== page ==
fantastic. The second band features an electric guitar and it is interesting to
hear the added space this allows in both the compositions and his own playing.
I wouldnt recommend one Andrew Hill album over another
just because they are so few and so hard to come by. What every you choose will
be worth while, only variation being how many listens it may take for you
to get it.
End Note: This has been a horrible month for jazz. We lost Elvin
Jones, Ray Charles, Steve Lacey and Jackie Paris. Long after what masters that
are left with us are gone though, jazz will remain what it has always been. A
celebration of life and freedom.
June 22, 2004
Thelonious Monk : Thelonious In Action (Riverside)
Thelonious Monk: piano
Johnny Griffin: tenor saxophone
Ahmed Abdul Malik: bass
Roy Haynes: drums
Admittedly, when it comes to Monk I am some what biased. He is
my favorite pianist and this is my favorite album of his.
This is not the first album mentioned when citing the importance
of Monks catalog to the world of jazz. Why? Well, Monk never made a bad
album (although in his later Columbia years there were defiantly some bad album
covers) and this is not one his important albums. No soon to be
jazz standards were introduced, no tenor super stars (Coltrane, Rollins) were
This is a live date from the little cafe/bar in New York, Five
Monk has an important connection to The Five Spot. Monk and
fellow pianist extrodinaire Bud Powell had been on their way to the airport.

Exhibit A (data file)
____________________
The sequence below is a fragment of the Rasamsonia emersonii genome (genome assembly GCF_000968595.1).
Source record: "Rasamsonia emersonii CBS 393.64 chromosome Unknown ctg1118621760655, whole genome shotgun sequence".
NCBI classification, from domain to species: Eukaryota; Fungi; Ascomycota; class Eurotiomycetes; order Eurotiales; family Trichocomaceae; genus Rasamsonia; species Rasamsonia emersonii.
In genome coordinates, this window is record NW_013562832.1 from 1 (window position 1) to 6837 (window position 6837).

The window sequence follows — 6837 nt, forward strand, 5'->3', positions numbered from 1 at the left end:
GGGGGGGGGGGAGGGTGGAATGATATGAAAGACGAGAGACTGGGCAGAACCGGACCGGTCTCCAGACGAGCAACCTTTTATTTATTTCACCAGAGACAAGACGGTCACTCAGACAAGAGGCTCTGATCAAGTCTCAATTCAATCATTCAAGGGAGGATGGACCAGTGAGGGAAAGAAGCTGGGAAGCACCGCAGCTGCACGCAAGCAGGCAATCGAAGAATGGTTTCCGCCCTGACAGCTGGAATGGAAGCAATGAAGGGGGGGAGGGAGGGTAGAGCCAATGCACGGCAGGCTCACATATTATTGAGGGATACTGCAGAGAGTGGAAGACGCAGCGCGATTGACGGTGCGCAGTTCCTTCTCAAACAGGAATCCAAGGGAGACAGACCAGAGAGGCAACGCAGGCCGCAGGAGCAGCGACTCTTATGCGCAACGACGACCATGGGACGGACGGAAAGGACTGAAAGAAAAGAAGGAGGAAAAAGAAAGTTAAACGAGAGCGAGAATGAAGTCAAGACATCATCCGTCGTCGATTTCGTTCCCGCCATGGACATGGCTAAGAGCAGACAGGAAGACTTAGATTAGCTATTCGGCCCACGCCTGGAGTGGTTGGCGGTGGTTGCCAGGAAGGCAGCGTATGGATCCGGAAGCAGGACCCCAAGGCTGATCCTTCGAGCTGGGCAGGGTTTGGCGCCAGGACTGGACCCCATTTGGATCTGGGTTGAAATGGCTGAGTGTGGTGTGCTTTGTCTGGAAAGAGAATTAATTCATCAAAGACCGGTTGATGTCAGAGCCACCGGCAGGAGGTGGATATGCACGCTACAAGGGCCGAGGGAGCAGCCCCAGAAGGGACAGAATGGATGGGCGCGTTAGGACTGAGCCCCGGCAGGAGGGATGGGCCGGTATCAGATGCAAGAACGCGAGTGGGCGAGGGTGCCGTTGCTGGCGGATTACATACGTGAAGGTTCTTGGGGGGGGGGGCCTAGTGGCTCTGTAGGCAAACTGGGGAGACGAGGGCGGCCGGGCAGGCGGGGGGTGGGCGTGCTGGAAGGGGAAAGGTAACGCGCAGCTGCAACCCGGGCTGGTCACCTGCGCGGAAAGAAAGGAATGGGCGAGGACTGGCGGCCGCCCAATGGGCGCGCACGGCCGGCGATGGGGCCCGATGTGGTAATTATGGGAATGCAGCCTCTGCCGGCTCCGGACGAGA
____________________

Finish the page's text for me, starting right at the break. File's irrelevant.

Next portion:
Bud had some controlled substances on him. Being stopped by police Monk refused
to turn in his friend. Monk lost his cabaret card, back then important to play
any place that served alcohol. Bud received one of many blows to his head,
which it has been speculated was start of his decline and medical troubles in
Other artists had lost their cabaret cards and simply moved to
Europe where their music got the respect it deserved more readily. Monk choose
to stay in New York and just play in his apartment receiving fellow musician
visitors and woodshedding it.
Monk's famous comeback concert was at The Five Spot
with John Coltrane on sax. It is the thing of jazz legend and every year more
people claim to have witnessed this now legendary event.
That was the summer of 1957.
This is Monk as he was August 1958. First thing I must say to
any potential buyer is about the sound quality. It isnt terrible, but for
any high fidelity/remaster mavens know that you do hear some crowd chatter, a
phone occasionally ringing and some glasses clinking. The sound of the